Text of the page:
Erik tilted his head slightly in thought. He was both surprised, and yet not, that her common sense and logic had overruled her natural inclination to want to be a part of the operation. Though she could prove an asset if she stayed in the car on radio, he was hesitant to allow her anywhere near those who wanted her captured or dead. No, she needed to stay here.
            “I need you to stay here, Alexandra,” he noted the disappointment in her eyes as well as stubborn determination. “I need you somewhere safe and alone in a car in the middle of the industrial block definitely does not meet that criteria. However, you won’t be idle.” He led her to the Library and wrote down the login and password for his laptop, brought the police band scanner to the desk, as well as handing her a small 2-way radio earpiece. “What I need you to do is monitor the police frequency and notify me if there are any calls in the block around the warehouse. Also, pull up the blueprints of the building in case we have to make a hard exit.” Catching the expression on her face, he trailed a gloved finger along her jaw line then nudged her chin so he could look into her eyes. “This isn’t just busy work, Alexandra, but I can’t deny I want you to remain here. I can’t concentrate on the operation if I’m worrying about your safety.”
At her nod, Erik stepped away and brought from a locked drawer a duplicate of the Beretta she’d seen in his car. He laid it on the desk as well as a spare magazine then left for the garage. Alex moved to the window to watch as he sped away on an eerily quiet motorcycle. With a sigh, she sat at the desk, placed the small device over her ear, and turned on the police band radio. It was going to be a long, slow night.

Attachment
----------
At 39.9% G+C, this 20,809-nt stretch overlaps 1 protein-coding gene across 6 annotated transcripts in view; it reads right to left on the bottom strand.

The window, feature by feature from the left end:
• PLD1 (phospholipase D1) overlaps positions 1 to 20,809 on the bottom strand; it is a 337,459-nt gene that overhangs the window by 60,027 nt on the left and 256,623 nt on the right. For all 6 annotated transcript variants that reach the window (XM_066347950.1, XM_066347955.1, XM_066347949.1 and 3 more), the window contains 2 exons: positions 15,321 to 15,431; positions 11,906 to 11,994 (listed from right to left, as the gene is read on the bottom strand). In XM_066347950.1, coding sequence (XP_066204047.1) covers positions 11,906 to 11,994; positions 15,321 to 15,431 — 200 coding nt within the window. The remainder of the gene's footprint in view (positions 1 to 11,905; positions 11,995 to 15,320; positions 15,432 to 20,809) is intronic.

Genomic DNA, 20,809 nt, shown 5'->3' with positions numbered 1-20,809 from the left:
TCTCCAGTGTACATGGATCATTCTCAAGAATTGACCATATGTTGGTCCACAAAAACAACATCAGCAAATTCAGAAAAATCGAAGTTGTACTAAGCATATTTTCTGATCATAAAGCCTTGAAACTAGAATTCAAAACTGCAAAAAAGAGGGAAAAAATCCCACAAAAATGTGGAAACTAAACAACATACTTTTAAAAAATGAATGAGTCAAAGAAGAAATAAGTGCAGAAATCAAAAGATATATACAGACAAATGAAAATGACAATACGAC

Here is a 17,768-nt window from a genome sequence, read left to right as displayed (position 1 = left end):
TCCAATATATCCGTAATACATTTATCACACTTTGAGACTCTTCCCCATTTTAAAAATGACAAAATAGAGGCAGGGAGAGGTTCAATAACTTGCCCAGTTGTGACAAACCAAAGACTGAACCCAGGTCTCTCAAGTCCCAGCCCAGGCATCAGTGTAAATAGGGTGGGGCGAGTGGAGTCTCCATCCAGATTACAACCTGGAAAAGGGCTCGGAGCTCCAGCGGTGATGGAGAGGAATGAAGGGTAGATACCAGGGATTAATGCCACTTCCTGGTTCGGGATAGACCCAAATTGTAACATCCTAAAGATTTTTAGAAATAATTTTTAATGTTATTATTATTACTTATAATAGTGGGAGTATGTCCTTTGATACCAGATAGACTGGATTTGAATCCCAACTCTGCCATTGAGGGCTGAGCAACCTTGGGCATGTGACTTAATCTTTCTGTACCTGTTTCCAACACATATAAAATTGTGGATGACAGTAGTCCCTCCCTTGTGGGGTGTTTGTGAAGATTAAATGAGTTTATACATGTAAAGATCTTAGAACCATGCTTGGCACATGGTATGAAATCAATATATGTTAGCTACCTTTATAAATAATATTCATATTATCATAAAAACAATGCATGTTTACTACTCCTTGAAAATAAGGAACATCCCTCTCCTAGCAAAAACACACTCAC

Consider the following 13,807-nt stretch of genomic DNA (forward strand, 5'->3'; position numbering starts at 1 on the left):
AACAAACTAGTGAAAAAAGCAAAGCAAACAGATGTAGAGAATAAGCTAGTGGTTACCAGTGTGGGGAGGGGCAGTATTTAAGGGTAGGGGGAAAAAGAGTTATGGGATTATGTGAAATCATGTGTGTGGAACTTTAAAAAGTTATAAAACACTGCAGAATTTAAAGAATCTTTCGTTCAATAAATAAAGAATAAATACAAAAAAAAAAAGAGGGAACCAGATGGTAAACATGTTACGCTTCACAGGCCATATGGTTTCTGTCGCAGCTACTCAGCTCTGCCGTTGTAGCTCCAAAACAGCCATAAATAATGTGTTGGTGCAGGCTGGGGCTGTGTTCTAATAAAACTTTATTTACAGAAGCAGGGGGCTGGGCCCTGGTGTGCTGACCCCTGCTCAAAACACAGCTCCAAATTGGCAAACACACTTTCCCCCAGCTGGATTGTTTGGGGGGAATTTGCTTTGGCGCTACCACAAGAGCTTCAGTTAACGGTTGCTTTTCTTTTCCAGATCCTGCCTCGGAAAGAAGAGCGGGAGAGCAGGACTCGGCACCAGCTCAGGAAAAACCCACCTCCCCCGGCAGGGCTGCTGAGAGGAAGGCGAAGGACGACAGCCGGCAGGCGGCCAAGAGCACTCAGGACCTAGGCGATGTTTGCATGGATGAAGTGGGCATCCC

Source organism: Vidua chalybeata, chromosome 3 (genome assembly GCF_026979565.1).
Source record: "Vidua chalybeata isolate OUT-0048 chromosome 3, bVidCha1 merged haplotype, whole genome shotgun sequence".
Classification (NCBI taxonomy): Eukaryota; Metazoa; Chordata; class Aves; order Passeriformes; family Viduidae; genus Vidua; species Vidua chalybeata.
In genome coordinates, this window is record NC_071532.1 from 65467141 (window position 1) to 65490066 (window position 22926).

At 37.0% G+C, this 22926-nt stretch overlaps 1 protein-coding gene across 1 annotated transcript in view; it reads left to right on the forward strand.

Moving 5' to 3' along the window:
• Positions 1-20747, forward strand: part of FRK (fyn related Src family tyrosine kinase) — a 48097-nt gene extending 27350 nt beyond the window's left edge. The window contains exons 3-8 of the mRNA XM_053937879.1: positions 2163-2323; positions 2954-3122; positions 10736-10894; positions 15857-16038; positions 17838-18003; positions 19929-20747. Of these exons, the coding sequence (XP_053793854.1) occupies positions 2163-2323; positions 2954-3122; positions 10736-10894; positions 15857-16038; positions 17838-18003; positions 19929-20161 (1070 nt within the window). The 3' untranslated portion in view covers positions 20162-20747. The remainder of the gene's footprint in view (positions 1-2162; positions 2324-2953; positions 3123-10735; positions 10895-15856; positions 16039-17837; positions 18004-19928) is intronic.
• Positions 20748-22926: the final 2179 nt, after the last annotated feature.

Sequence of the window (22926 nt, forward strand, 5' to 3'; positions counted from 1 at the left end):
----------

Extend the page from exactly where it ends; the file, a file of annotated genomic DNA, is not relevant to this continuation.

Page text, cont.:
Oct. 19 – 12:10am

            Erik pulled alongside al-Zahir’s unmarked Monte Carlo. Quietly he explained Alex’s role for the night and the detective was glad she’d been convinced to remain in the safety of the Estate. The two men easily slid back into the roles they’d both given up five years ago; checking the radios, synchronizing their watches, and double checking their weapons. While they hoped to avoid contact that night, they weren’t crazy enough to enter the lion’s den unprepared. Signaling their readiness, the two men blended expertly into the shadows and stealthily made their way to the warehouse.
            Silently skirting the perimeter of the building, the former agents noted the lack of visible guards or patrols. Surely it hadn’t been left unattended? Suspecting a trap, Erik motioned for al-Zahir to find cover. For several minutes they watched the rear door facing a small alley until a brief flare of a match rewarded their patience. The guards were inside and not professionally trained. With a nod to his partner, the masked man glided to the door and unwrapped the cording at his hip. They needed answers and he planned on convincing one of the guards to be cooperative. Once he was in place, al-Zahir grabbed a bottle from the trash littering the alley and, staggering past the door, began singing a bawdy pub song. He was off key, off tempo, slurred the words, and generally mangling the song in so many ways as to make Erik cringe and swear never to allow his friend to sing again. However, it did accomplish its goal for the door opened and the smoking guard exited the building. The moment the door clicked shut, the thin cording tied into the intricate Punjab lasso flew across the distance to catch the man around his throat. With a tug, the guard was on his knees struggling for his every breath. Al-Zahir searched him quickly and removed the pistol and knife the man was carrying. Erik handed the lasso to the detective, allowing it to loosen a fraction, and moved in front of the helpless guard. At the sudden stench of ammonia from the dark patch growing on the guard’s trousers, Erik’s yellow eyes glowed with malicious glee while he explained in vivid detail the consequences of silence and loyalty.